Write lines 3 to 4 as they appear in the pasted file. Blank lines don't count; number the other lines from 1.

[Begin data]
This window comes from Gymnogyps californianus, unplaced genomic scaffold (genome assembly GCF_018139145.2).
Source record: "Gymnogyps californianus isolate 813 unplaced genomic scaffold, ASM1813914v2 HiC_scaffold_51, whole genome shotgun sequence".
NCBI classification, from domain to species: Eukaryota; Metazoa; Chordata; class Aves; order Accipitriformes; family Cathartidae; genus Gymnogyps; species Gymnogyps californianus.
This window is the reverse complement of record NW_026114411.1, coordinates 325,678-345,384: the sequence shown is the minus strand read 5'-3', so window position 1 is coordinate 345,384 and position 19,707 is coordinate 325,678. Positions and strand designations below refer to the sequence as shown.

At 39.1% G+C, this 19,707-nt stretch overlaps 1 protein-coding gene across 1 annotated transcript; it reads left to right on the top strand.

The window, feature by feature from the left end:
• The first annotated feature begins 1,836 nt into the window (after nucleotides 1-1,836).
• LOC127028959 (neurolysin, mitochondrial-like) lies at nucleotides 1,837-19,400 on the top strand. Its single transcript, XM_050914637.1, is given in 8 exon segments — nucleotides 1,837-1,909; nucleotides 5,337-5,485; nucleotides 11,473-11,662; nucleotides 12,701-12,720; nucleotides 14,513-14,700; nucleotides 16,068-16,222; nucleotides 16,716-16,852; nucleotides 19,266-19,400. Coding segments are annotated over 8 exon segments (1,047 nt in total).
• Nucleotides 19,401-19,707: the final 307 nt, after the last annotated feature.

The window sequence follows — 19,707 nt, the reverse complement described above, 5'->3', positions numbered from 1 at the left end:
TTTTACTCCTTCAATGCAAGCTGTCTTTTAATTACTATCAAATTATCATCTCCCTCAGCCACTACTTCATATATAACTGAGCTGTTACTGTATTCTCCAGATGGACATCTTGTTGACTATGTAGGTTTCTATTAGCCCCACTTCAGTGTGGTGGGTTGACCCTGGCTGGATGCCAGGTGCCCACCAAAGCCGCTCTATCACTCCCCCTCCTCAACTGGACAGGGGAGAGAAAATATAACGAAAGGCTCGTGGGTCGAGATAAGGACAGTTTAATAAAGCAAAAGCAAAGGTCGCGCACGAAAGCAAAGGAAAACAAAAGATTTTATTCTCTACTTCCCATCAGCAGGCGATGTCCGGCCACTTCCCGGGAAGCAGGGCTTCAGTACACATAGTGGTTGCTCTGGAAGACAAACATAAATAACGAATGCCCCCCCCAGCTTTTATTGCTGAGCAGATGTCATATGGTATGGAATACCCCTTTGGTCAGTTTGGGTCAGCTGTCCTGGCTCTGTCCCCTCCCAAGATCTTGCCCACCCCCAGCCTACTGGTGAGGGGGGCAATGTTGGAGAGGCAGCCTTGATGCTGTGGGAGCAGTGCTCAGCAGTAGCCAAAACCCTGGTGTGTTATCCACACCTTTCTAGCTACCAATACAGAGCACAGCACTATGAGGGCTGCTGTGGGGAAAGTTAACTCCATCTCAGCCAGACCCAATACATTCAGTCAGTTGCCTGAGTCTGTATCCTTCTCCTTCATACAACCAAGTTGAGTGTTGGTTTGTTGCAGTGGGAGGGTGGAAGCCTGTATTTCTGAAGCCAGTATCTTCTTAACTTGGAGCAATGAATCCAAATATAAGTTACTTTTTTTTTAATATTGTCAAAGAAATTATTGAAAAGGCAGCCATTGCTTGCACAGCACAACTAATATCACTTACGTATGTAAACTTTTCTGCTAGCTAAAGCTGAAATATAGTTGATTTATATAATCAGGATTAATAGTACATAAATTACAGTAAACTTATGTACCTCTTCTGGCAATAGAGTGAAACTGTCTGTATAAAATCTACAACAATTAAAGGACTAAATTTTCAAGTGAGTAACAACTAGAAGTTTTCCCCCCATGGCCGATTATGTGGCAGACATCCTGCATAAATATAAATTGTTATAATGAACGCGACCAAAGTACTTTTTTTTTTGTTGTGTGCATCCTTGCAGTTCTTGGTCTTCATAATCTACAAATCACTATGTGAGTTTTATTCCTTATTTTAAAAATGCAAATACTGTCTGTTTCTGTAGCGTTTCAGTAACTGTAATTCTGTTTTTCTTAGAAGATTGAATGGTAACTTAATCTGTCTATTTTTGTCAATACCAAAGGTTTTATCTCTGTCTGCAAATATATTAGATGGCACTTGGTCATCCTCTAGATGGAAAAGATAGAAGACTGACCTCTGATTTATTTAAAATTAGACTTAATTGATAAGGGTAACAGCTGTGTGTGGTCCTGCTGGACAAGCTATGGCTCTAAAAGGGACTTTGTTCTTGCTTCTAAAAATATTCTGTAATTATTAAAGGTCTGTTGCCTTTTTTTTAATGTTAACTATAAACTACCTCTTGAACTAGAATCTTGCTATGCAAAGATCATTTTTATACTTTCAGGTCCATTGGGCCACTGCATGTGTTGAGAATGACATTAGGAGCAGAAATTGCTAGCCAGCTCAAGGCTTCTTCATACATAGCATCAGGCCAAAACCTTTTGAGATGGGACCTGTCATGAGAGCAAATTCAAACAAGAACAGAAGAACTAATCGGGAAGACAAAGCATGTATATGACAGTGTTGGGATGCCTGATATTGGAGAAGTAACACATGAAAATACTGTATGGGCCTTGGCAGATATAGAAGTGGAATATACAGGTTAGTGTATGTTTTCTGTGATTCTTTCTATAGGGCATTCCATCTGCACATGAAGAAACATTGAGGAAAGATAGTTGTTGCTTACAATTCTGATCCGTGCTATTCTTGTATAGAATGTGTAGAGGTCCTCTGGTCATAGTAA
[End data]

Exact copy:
NCBI classification, from domain to species: Eukaryota; Metazoa; Chordata; class Aves; order Accipitriformes; family Cathartidae; genus Gymnogyps; species Gymnogyps californianus.
This window is the reverse complement of record NW_026114411.1, coordinates 325,678-345,384: the sequence shown is the minus strand read 5'-3', so window position 1 is coordinate 345,384 and position 19,707 is coordinate 325,678. Positions and strand designations below refer to the sequence as shown.